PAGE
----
Feast of the Hunter's Moon to celebrate area history - Purdue Exponent: Features

Feast of the Hunter's Moon to celebrate area history

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Posted: Thursday, September 20, 2012 10:00 am

Nearly 7,000 costumed participants will be a part of the 45th annual Feast of the Hunters’ Moon Festival Saturday and Sunday.

The feast, which is hosted by the Tippecanoe County Historical Association celebrates the history of Fort Ouiatenon, the first white settlement in the state that was originally established in 1717 as a fur trading post. The feast is meant to recreate the time of year when the native peoples, the settlers and the visitors at the fort would come together to celebrate a successful harvest season.

Feast coordinator, Leslie Martin Conwell, has been a part of the feast for nearly 38 years. She remembers being fascinated by her first attendance to the event when she was 15.

“It was so visually beautiful, so vibrant,” Conwell said. “It was so alive. I’d never seen history portrayed in (that) fashion.”

Conwell described the feast as diversity and multiculturalism at its best. Those in attendance will see 18th century period outfits of multiple native tribes, as well as French, British and American colonial wear.

Everything at the event reflects the time period of the 18th century, including the items on sale and the food. Conwell said the food is a major attraction for many people.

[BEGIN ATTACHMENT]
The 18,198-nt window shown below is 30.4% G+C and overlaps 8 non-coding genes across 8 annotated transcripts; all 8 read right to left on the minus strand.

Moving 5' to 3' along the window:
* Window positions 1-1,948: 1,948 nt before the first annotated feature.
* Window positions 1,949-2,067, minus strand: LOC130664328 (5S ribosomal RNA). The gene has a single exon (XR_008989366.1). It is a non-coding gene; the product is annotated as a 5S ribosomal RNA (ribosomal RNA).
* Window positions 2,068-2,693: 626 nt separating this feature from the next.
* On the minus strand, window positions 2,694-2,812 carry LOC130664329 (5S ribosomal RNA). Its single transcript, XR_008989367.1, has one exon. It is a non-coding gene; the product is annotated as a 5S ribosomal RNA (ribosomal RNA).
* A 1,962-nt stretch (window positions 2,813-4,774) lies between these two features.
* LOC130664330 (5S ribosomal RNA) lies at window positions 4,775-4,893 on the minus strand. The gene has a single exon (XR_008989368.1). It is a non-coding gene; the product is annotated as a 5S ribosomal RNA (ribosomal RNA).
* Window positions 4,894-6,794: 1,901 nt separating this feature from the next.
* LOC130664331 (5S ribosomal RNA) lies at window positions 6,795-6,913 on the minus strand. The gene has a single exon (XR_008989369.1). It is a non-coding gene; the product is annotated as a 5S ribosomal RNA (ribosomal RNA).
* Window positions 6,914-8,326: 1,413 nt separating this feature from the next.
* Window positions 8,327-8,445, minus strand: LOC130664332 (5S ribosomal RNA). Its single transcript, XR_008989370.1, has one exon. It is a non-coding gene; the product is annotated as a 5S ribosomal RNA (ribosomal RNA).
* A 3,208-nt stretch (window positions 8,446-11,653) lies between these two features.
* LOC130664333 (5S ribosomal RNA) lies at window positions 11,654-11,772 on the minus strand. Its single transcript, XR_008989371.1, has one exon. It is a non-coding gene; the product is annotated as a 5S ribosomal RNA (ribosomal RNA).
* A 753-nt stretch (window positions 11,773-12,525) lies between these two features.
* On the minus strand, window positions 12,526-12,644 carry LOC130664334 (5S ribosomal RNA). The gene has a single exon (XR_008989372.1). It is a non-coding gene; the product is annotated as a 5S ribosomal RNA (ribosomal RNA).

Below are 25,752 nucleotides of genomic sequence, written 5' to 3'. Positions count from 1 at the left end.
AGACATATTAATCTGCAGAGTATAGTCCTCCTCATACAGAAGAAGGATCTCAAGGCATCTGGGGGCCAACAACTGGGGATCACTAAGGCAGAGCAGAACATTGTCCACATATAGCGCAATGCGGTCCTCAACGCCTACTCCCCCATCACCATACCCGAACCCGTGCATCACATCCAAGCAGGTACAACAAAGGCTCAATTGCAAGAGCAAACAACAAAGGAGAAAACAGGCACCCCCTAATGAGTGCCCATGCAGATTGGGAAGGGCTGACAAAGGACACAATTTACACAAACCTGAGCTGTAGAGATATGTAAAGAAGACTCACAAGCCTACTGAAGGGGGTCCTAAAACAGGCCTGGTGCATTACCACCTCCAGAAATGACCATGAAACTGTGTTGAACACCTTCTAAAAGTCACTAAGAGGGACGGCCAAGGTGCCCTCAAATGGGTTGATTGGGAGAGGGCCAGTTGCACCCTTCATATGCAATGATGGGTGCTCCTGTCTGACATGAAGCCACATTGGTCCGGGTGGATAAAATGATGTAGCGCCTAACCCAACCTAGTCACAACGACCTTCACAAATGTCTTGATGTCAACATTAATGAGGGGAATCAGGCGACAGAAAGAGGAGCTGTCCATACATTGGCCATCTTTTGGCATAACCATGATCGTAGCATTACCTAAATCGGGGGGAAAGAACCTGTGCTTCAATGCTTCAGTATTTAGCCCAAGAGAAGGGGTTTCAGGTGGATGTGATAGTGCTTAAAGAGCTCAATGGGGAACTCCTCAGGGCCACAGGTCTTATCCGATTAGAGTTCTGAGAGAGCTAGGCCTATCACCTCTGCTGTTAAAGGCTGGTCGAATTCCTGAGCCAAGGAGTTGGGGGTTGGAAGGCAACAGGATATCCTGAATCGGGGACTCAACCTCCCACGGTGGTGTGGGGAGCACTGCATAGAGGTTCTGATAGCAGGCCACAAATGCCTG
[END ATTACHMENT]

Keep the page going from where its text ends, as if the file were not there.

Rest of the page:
“It’s called the Feast of the Hunters’ Moon, but you virtually never hear anybody call it (that),” Conwell said. “Everybody calls it ‘the feast’ because it’s the food that people remember.”

Costumed participants go through an application process to be a part of the feast. All of their attire has to accurately represent that of a garment from the 18th century.

Dan Lima, a local resident, has been a part of the feast for 15 years. He got involved to give his children a better understanding of the history of the United States. It has become a family tradition for Lima’s family, whose daughter and grandchildren continue to be a part of historical reenactments.

Lima said he enjoys being a part of the feast because he likes educating people on the history of their country. With 30 acres of event grounds, Lima said there are a variety of activities for people to enjoy.

“You can go to one event and see Voyageurs canoeing down the Wabash,” Lima said. “You can go to another event and see French or British musicians playing and marching (or) you can see Native Americans dancing and storytelling.”

Conwell said the event is very visually vivid and is a different way to experience history. She had a little advice for first time attendees of the festival.

“It’s great to look at the schedule beforehand to make a plan, but don’t be so locked into your schedule that you don’t let something surprise you,” Conwell said. “If you see something interesting, go off the beaten path.”

The Feast of the Hunter’s Moon Festival will be held on the grounds of Fort Ouiatenon about four miles south of West Lafayette. A full list of events is available at: http://www.tcha.mus.in.us/feast.htm. A free shuttle service will run from Ross-Ade Stadium to the event grounds.

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